It showed that Canada's warming twice the global average, three times or more in the north. But when it talked about extreme heat it said we're going to see many more extremely hot days and that's going to result in more frequent and more intense wildfires. And that's just the reality.

I mean the report then says we really have a choice: that we can be ambitious about climate action as a country and a world. Or we [can] not, and then we're really going to pay the price in terms of the impacts on our environment, on humans, on our economy.

But look, it's hard to know what to say when you have, you know, Conservative premiers and politicians who see the impacts of climate change — they talk to people who are feeling the impacts of climate change. But at the same time, won't use the best tools that we have.

So how ambitious would you say —

Just one point, in terms of Jason Kenney, he called climate change the flavour of the month. The flavour of the month.

If you talk to business people, they're concerned about the cost that they're having to pay for wildfires or floods, and there's a huge economic opportunity of clean growth.

So we want to take action to protect ourselves to reduce our emissions but also to find the clean solutions that are creating good jobs right now in our country.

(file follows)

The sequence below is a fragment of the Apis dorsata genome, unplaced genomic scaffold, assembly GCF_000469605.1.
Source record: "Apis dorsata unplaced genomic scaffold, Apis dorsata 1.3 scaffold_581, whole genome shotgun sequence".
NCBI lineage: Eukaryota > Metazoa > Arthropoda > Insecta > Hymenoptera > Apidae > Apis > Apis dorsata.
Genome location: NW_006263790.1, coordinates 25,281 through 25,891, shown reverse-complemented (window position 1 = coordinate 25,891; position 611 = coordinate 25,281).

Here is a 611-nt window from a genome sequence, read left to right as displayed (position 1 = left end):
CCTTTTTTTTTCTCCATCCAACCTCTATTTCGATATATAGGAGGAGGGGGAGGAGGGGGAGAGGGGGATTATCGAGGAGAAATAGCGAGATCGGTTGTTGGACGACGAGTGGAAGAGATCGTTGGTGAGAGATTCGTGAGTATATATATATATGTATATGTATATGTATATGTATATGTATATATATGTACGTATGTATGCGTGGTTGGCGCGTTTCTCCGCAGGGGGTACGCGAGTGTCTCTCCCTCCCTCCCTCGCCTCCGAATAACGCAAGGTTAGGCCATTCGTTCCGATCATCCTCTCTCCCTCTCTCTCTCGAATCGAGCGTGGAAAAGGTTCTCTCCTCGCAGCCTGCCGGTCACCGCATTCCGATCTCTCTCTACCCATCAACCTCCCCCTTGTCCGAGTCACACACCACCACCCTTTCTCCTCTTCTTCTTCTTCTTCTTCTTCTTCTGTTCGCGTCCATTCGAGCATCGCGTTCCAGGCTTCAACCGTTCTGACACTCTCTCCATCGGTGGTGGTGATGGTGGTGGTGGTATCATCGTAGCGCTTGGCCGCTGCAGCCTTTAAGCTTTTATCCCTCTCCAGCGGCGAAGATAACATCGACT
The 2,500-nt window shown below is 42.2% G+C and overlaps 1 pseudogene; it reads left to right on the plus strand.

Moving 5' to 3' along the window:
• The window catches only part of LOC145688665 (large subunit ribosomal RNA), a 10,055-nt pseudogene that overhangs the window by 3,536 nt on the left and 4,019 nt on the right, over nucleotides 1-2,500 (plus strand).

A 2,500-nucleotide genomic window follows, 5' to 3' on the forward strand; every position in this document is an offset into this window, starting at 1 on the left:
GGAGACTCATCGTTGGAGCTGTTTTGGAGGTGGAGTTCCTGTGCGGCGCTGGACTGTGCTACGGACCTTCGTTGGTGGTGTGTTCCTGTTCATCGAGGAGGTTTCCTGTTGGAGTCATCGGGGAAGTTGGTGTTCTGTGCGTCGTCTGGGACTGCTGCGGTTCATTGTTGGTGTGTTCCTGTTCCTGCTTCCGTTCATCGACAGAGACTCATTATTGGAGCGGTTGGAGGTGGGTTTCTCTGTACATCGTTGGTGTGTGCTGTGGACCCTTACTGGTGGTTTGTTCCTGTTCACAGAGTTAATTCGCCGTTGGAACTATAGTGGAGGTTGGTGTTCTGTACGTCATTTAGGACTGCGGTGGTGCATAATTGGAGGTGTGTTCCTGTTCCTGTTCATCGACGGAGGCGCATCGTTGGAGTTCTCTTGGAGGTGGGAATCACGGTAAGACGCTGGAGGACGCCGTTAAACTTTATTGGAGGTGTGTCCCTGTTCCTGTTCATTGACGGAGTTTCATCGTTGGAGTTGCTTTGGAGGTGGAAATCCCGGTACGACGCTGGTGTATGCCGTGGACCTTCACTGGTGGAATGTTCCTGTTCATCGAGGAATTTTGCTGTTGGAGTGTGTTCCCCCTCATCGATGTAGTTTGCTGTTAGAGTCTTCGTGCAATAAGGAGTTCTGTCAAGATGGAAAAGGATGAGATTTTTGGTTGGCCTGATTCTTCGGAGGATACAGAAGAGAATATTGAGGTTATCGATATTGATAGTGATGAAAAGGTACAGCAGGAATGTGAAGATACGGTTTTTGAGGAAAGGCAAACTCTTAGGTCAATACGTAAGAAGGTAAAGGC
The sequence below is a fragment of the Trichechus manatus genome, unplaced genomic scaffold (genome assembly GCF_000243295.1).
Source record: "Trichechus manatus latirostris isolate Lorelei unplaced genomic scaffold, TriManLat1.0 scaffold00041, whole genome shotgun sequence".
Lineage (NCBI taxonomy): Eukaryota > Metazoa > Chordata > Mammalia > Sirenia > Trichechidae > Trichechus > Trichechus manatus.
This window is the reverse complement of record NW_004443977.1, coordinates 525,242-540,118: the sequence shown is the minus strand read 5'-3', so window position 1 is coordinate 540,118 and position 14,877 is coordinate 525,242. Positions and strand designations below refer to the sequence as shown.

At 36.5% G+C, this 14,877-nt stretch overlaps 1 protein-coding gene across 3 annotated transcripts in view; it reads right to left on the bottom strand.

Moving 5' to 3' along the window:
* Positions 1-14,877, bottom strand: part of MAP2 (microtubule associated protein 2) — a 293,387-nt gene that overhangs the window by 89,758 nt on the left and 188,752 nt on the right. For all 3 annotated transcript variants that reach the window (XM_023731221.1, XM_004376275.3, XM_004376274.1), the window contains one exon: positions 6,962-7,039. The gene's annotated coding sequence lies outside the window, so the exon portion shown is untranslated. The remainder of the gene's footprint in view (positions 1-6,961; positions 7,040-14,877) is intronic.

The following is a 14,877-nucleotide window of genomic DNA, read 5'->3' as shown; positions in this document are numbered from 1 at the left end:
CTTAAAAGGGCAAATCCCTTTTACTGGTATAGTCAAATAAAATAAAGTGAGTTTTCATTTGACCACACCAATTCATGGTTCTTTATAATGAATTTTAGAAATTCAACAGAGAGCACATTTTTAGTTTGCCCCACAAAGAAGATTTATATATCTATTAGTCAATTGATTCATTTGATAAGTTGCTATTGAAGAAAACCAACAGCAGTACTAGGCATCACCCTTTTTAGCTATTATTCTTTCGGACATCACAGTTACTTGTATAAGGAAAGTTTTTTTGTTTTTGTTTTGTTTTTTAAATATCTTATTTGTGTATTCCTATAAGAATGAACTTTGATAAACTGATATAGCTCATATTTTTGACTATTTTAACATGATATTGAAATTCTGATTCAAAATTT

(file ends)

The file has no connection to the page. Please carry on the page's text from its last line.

Ontario Premier Doug Ford, left, and United Conservative Leader Jason Kenney embrace on stage at an anti-carbon tax rally in Calgary in 2018. (Jeff McIntosh/The Canadian Press)

How ambitious would you say your price on pollution is then? How far would you go if you could go as far as you would like?

We negotiated a climate plan with Canadians, with provinces and territories and Indigenous people, over a year. We committed that the price would go up to $50 [per tonne of green house gas emissions] ... By law, all the money has to go back [to Canadians].

But what's the impact on the climate?

Well, the impact is: it's a huge part of our plan ... but it's only one part of our plan. And I think it's important that you look at the other pieces, whether it's historic investments in public transportation or phasing out coal or investing in renewables or energy efficiency ... You have to tackle climate change basically sector-by-sector and then you have to help people adapt.

And certainly that's what you're hearing from folks on your show where they're saying, 'Well, OK, we're feeling the impacts and now, you know, we need to adapt to the impacts of climate change.'